Object-Oriented Analysis and Design

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Object-Oriented Analysis and Design With UML

This SoftMoore seminar introduces the fundamental principles of object-oriented requirements analysis and design using the notation of the Unified Modeling Language (UML), which integrates many of the best features from earlier object-oriented methods including the Booch Method, Object-Oriented Software Engineering (Jacobson), and the Object Modeling Technique (Rumbaugh).  Adopted as a standard by the Object Management Group in late 1997, UML has been accepted by the software community as the primary notation for specifying, constructing, visualizing, and documenting the artifacts of a software-intensive system. Topics include an overview of basic object-oriented concepts, requirements capture via use cases, strategies for identifying objects and classes of objects, development of class diagrams, specifying object interactions, design of class hierarchies, specifying object lifecycle and state-dependent behavior, architectural considerations, an incremental and iterative process for object-oriented analysis and design, techniques for evaluating an object-oriented model, and an overview of design patterns for object-oriented software. Case studies and class exercises will be integrated with class discussions throughout the course to illustrate and reinforce the underlying concepts.
This seminar is designed for software professionals who are interested in applying object-oriented techniques to the analysis and design activities of software development. Participants should have strong software development experience. Prior familiarity with object-oriented concepts and languages would be useful but is not required.
Recommended Duration:
5 Days
Course Materials:
Each participant will receive a complete set of all course materials including course notes, class exercises and solutions, and a copy of the Addison-Wesley textbook UML Distilled (Second Edition) by Martin Fowler and Kendall Scott.

Course Outline

Basic Object-Oriented Concepts
 Software Engineering
 Classes and Objects
 Object Identity
 Encapsulation/Information Hiding
 Benefits of an Object-Oriented Approach
Overview of UML
 Background and Current Status
 Model Elements and Relationships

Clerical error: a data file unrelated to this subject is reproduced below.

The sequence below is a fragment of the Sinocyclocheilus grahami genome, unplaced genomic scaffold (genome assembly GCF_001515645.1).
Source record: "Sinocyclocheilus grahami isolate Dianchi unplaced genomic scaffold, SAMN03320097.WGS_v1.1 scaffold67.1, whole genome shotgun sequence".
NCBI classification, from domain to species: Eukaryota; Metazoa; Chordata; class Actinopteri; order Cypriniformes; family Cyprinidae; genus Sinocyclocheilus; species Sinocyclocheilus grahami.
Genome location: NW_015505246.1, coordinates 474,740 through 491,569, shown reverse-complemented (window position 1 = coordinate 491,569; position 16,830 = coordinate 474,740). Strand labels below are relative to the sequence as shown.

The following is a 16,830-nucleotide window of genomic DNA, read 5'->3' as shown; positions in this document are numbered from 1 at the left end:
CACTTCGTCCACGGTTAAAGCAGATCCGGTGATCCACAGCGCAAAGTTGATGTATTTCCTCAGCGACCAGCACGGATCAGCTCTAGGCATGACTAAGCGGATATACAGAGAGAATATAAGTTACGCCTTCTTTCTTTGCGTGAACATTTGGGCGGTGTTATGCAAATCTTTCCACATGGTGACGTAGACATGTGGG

Common Mechanisms
Capturing Requirements with Use Cases
 Actors and System Boundaries
 Basic Course and Alternative Courses
 Use Case Relationships
 Documenting Use Cases
Modeling the Static Structure
 Modeling Objects and Classes
 Attributes, Operations, and Methods
 Links and Associations
 Class Stereotypes
 Aggregation and Composition
 Abstract Classes
 Association Classes
 Active Classes
Modeling Object Interactions
 Modeling Messages
 Sequence Diagrams
 Collaboration Diagrams
 Modeling Object Lifecycles and State-Dependent Behavior
 States, Events, and Transitions
 Statechart Diagrams
 Actions and Activities
 Sequential and Concurrent Substates
Additional UML Concepts
 Activity Diagrams
 Component Diagrams
 Deployment Diagrams
 Multi-tier Software Architecture
 Logical versus Physical Tiers
 Architecture Impact on Analysis and Design
Analysis and Design Process
 Software Lifecycle Models
 Identifying Objects and Classes
 An Iterative and Incremental Process
 Problem Space versus Solution Space
 The Role of Prototyping
 Documenting Analysis and Design Models
Design Patterns
 The Role of Patterns in Software Design
 Overview of Creational Patterns
 Overview of Structural Patterns
 Overview of Behavioral Patterns
Evaluating an Object-Oriented Design
 Class Coupling and Cohesion
 Principles of Object-Oriented Design
Selected Topics in Object Technology
 Object Persistence
 Object Technology and Software Reuse
 Testing Object-Oriented Software
 Object-Oriented Metrics


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Last modified: June 1, 2004